The success and viability of the industry is largely government’s responsibility, because only it makes and implements legislation.
The success of the tilapia industry in South Africa is largely dependent on government’s attitude to the industry, and the legislation implemented to control it. Government should consider several factors when deciding on the industry’s future.
Stop wasting public money
Public money should not be wasted on schemes that have failed in other countries around the world. For example, simplistic ‘turnkey’ systems such as the notorious ‘cut-down JoJo tanks coupled to a pump’ will not feed rural communities, neither will complex systems that require technical skills.
Similarly, as Asia learned 30 years ago, scraping by with low-quality, mixed-sex fingerlings in poorly designed systems will only result in failure.
Furthermore, public money should not be wasted on constructing or rebuilding hatcheries when private hatcheries already fulfil that role. This money should rather be spent on securing offtake agreements with private hatcheries, which will stimulate production, thereby guaranteeing business and securing the sector.
Conservation and quality feed
Government should ensure that good-quality fish feed is available at an economically viable price. Fifteen years ago, Egypt stimulated its burgeoning aquaculture industry by subsidising feed mills for this purpose. Government should also ensure that conservation agencies concentrate on conservation, and not on permits.
Conservation entails protecting threatened indigenous species. If local species are threatened, we need positive stories about the sanctuaries that have been constructed for conservation, not negative stories about those who have been prosecuted for farming an alien species without a ‘permit’ in a closed system.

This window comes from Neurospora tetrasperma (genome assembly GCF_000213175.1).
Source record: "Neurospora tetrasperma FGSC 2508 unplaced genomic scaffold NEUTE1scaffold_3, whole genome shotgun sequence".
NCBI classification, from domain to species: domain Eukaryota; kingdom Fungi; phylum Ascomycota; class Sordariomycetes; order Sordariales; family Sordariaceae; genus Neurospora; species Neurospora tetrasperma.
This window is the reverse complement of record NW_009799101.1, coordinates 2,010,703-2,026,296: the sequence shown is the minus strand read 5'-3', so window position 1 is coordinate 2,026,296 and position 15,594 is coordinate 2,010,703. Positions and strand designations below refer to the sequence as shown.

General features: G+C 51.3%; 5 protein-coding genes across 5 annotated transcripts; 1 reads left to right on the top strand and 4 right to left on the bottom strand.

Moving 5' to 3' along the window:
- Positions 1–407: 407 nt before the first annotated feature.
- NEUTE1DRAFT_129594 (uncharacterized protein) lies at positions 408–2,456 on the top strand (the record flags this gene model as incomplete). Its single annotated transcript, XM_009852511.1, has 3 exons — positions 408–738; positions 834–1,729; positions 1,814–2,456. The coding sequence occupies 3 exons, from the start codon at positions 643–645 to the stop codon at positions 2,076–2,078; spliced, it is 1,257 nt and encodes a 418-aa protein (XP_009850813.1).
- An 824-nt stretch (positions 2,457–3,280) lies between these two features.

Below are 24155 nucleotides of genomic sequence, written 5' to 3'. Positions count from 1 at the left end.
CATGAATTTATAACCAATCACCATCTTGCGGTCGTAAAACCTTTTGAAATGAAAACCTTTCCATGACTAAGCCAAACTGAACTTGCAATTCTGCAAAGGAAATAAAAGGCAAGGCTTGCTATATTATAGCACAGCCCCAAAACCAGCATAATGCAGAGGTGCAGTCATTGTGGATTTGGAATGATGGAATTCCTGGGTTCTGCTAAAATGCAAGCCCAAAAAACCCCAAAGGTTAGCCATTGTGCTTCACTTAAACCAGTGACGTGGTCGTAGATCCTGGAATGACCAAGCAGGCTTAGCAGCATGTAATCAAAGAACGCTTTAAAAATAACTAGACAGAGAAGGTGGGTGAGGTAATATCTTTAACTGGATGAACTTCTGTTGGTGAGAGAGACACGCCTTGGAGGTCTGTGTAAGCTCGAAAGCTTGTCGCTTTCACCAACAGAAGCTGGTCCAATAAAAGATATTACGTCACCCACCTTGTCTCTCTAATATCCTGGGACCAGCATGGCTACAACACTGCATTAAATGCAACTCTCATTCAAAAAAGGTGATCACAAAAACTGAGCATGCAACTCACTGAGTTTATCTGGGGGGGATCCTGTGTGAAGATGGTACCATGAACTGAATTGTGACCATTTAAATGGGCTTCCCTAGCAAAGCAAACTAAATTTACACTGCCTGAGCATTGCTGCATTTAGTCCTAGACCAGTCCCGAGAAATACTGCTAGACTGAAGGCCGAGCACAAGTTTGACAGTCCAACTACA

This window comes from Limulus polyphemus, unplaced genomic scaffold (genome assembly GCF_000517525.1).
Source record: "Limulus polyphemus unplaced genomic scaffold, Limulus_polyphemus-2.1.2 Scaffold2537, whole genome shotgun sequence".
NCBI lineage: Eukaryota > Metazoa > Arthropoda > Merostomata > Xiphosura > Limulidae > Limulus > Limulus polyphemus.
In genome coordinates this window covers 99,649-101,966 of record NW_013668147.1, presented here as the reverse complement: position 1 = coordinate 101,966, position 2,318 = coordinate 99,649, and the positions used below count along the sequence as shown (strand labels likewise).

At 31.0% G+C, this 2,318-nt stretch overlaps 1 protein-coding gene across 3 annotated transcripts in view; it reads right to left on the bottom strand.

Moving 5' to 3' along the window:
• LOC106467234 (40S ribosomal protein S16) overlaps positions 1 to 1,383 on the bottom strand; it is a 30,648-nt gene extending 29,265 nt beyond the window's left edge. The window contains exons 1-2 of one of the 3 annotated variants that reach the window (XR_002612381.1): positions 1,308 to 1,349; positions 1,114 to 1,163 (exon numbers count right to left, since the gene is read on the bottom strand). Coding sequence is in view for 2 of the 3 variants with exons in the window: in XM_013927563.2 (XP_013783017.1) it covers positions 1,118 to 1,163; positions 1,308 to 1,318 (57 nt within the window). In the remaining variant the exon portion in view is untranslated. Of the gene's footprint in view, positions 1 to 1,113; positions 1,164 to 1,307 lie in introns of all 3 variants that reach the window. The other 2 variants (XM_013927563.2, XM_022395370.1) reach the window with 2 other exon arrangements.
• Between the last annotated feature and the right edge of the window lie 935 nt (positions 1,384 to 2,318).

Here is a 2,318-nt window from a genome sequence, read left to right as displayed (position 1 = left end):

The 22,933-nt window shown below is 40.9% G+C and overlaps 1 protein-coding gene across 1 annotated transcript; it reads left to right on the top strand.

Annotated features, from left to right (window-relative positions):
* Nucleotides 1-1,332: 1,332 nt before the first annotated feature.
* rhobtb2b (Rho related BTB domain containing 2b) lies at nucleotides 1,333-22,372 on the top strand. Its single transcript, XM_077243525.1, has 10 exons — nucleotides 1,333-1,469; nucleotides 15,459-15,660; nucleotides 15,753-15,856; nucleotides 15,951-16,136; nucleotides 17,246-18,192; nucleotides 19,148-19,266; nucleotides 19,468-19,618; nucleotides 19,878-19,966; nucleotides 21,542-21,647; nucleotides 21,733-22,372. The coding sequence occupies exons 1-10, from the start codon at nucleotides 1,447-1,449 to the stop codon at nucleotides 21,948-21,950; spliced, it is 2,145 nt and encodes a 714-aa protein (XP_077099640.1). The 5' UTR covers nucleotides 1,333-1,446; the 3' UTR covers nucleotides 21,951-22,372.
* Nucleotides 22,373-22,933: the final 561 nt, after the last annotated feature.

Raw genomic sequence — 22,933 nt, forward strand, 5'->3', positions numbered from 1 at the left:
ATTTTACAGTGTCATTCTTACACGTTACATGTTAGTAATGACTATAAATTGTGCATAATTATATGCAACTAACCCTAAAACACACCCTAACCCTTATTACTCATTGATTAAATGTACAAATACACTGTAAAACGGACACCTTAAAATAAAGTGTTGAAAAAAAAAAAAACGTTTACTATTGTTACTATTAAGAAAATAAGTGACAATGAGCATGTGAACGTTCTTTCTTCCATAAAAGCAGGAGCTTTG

The state must accept that Nile tilapia are established in Limpopo and Incomati systems, and should allow farmers to invest in regional pond farms. Fighting the use of good tilapia strains will negate the goals of Operation Phakisa, and will only serve to stimulate frustration, backyard development and the contravention of laws.
Government should also use a single permitting system. The multiple permitting system achieves nothing and wastes time and effort. For example, a hatchery currently needs three permits to sell Nile tilapia fingerlings. In issuing permits, government must also ensure transparency and fairness. Currently, some applicants have to complete risk assessments to obtain permits, while others do not.
Meetings and efficiency
Government should remember that not everyone lives in Pretoria. Therefore, when important meetings are to be held and stakeholders are invited, the travel expenses of those living far away from the venue should be compensated.
Only then will government obtain a representative perspective of the sector. Information should be communicated to stakeholders immediately, so that action can be taken. It should not be necessary for stakeholders to request the minutes three months after the meeting.
Parastatals such as Eskom should also become more efficient, as low voltage and extended power cuts are killing the sector.
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